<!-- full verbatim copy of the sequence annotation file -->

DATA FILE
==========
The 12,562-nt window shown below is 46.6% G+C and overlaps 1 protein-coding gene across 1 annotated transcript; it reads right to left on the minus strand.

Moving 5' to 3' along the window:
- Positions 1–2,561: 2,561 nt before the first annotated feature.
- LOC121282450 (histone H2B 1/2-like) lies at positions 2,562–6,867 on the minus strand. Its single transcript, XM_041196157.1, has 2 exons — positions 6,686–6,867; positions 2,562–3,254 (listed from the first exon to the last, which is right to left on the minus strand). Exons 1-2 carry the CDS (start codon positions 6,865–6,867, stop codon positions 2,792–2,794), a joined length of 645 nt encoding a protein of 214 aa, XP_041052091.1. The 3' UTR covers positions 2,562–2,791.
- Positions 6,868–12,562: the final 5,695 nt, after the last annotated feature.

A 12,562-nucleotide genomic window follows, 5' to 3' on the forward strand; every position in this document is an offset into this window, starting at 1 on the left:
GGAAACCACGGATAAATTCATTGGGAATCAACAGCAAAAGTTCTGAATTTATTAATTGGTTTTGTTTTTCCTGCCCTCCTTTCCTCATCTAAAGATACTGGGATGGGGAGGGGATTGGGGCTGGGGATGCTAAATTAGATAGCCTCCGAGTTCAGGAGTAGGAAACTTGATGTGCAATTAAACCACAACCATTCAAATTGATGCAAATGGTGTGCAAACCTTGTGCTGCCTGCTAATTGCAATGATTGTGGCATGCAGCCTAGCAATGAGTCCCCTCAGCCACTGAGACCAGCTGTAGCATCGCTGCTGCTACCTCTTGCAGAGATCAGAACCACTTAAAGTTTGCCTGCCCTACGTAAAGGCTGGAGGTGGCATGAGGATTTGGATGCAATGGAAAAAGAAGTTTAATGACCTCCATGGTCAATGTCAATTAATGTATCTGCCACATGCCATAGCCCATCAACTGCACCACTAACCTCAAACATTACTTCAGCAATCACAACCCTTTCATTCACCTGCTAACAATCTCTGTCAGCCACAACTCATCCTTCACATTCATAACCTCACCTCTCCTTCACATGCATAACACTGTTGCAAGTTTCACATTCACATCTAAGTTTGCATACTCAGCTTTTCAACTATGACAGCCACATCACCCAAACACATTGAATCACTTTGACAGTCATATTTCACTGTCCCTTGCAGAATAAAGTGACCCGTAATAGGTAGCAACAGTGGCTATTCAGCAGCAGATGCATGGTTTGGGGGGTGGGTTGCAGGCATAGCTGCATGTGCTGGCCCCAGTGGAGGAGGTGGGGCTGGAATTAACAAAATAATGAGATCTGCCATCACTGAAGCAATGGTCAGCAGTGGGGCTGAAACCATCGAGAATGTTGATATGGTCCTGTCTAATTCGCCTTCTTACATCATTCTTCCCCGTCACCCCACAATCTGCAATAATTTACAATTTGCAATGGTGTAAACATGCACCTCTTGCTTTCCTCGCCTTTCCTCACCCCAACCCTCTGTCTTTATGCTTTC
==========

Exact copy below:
The 12,562-nt window shown below is 46.6% G+C and overlaps 1 protein-coding gene across 1 annotated transcript; it reads right to left on the minus strand.

Moving 5' to 3' along the window:
- Positions 1–2,561: 2,561 nt before the first annotated feature.
- LOC121282450 (histone H2B 1/2-like) lies at positions 2,562–6,867 on the minus strand. Its single transcript, XM_041196157.1, has 2 exons — positions 6,686–6,867; positions 2,562–3,254 (listed from the first exon to the last, which is right to left on the minus strand). Exons 1-2 carry the CDS (start codon positions 6,865–6,867, stop codon positions 2,792–2,794), a joined length of 645 nt encoding a protein of 214 aa, XP_041052091.1. The 3' UTR covers positions 2,562–2,791.
- Positions 6,868–12,562: the final 5,695 nt, after the last annotated feature.

A 12,562-nucleotide genomic window follows, 5' to 3' on the forward strand; every position in this document is an offset into this window, starting at 1 on the left:
GGAAACCACGGATAAATTCATTGGGAATCAACAGCAAAAGTTCTGAATTTATTAATTGGTTTTGTTTTTCCTGCCCTCCTTTCCTCATCTAAAGATACTGGGATGGGGAGGGGATTGGGGCTGGGGATGCTAAATTAGATAGCCTCCGAGTTCAGGAGTAGGAAACTTGATGTGCAATTAAACCACAACCATTCAAATTGATGCAAATGGTGTGCAAACCTTGTGCTGCCTGCTAATTGCAATGATTGTGGCATGCAGCCTAGCAATGAGTCCCCTCAGCCACTGAGACCAGCTGTAGCATCGCTGCTGCTACCTCTTGCAGAGATCAGAACCACTTAAAGTTTGCCTGCCCTACGTAAAGGCTGGAGGTGGCATGAGGATTTGGATGCAATGGAAAAAGAAGTTTAATGACCTCCATGGTCAATGTCAATTAATGTATCTGCCACATGCCATAGCCCATCAACTGCACCACTAACCTCAAACATTACTTCAGCAATCACAACCCTTTCATTCACCTGCTAACAATCTCTGTCAGCCACAACTCATCCTTCACATTCATAACCTCACCTCTCCTTCACATGCATAACACTGTTGCAAGTTTCACATTCACATCTAAGTTTGCATACTCAGCTTTTCAACTATGACAGCCACATCACCCAAACACATTGAATCACTTTGACAGTCATATTTCACTGTCCCTTGCAGAATAAAGTGACCCGTAATAGGTAGCAACAGTGGCTATTCAGCAGCAGATGCATGGTTTGGGGGGTGGGTTGCAGGCATAGCTGCATGTGCTGGCCCCAGTGGAGGAGGTGGGGCTGGAATTAACAAAATAATGAGATCTGCCATCACTGAAGCAATGGTCAGCAGTGGGGCTGAAACCATCGAGAATGTTGATATGGTCCTGTCTAATTCGCCTTCTTACATCATTCTTCCCCGTCACCCCACAATCTGCAATAATTTACAATTTGCAATGGTGTAAACATGCACCTCTTGCTTTCCTCGCCTTTCCTCACCCCAACCCTCTGTCTTTATGCTTTC